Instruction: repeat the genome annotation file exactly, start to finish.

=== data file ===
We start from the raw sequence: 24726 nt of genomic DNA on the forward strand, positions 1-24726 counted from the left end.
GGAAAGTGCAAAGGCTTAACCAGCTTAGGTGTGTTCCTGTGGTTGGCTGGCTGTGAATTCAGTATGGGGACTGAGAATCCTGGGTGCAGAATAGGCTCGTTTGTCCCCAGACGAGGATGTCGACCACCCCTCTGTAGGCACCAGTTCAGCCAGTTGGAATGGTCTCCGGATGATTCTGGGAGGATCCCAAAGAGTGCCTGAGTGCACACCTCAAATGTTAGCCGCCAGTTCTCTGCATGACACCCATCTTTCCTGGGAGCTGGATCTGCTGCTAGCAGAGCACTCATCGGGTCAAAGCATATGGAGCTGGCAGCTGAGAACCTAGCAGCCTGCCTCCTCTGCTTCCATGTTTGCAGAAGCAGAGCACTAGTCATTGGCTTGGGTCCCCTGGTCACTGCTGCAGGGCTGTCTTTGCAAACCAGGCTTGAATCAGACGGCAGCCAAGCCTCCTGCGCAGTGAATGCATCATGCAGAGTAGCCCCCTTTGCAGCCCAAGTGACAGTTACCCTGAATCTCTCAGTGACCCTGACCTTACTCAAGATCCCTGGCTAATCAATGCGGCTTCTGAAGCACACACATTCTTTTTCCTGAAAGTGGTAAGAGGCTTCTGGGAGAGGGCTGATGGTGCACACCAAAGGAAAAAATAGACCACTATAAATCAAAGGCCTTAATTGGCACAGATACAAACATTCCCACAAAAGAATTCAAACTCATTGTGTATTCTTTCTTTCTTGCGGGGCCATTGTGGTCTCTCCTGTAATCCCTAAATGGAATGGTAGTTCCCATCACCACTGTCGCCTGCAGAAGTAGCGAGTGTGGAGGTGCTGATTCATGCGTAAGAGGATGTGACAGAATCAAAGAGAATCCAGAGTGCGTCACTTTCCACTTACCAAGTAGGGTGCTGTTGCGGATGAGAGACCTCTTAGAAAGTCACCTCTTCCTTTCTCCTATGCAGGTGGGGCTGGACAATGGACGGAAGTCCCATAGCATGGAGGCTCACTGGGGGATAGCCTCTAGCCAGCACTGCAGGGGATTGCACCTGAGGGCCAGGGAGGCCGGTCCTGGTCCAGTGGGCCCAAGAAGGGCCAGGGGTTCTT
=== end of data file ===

We start from the raw sequence: 24726 nt of genomic DNA on the forward strand, positions 1-24726 counted from the left end.
GGAAAGTGCAAAGGCTTAACCAGCTTAGGTGTGTTCCTGTGGTTGGCTGGCTGTGAATTCAGTATGGGGACTGAGAATCCTGGGTGCAGAATAGGCTCGTTTGTCCCCAGACGAGGATGTCGACCACCCCTCTGTAGGCACCAGTTCAGCCAGTTGGAATGGTCTCCGGATGATTCTGGGAGGATCCCAAAGAGTGCCTGAGTGCACACCTCAAATGTTAGCCGCCAGTTCTCTGCATGACACCCATCTTTCCTGGGAGCTGGATCTGCTGCTAGCAGAGCACTCATCGGGTCAAAGCATATGGAGCTGGCAGCTGAGAACCTAGCAGCCTGCCTCCTCTGCTTCCATGTTTGCAGAAGCAGAGCACTAGTCATTGGCTTGGGTCCCCTGGTCACTGCTGCAGGGCTGTCTTTGCAAACCAGGCTTGAATCAGACGGCAGCCAAGCCTCCTGCGCAGTGAATGCATCATGCAGAGTAGCCCCCTTTGCAGCCCAAGTGACAGTTACCCTGAATCTCTCAGTGACCCTGACCTTACTCAAGATCCCTGGCTAATCAATGCGGCTTCTGAAGCACACACATTCTTTTTCCTGAAAGTGGTAAGAGGCTTCTGGGAGAGGGCTGATGGTGCACACCAAAGGAAAAAATAGACCACTATAAATCAAAGGCCTTAATTGGCACAGATACAAACATTCCCACAAAAGAATTCAAACTCATTGTGTATTCTTTCTTTCTTGCGGGGCCATTGTGGTCTCTCCTGTAATCCCTAAATGGAATGGTAGTTCCCATCACCACTGTCGCCTGCAGAAGTAGCGAGTGTGGAGGTGCTGATTCATGCGTAAGAGGATGTGACAGAATCAAAGAGAATCCAGAGTGCGTCACTTTCCACTTACCAAGTAGGGTGCTGTTGCGGATGAGAGACCTCTTAGAAAGTCACCTCTTCCTTTCTCCTATGCAGGTGGGGCTGGACAATGGACGGAAGTCCCATAGCATGGAGGCTCACTGGGGGATAGCCTCTAGCCAGCACTGCAGGGGATTGCACCTGAGGGCCAGGGAGGCCGGTCCTGGTCCAGTGGGCCCAAGAAGGGCCAGGGGTTCTT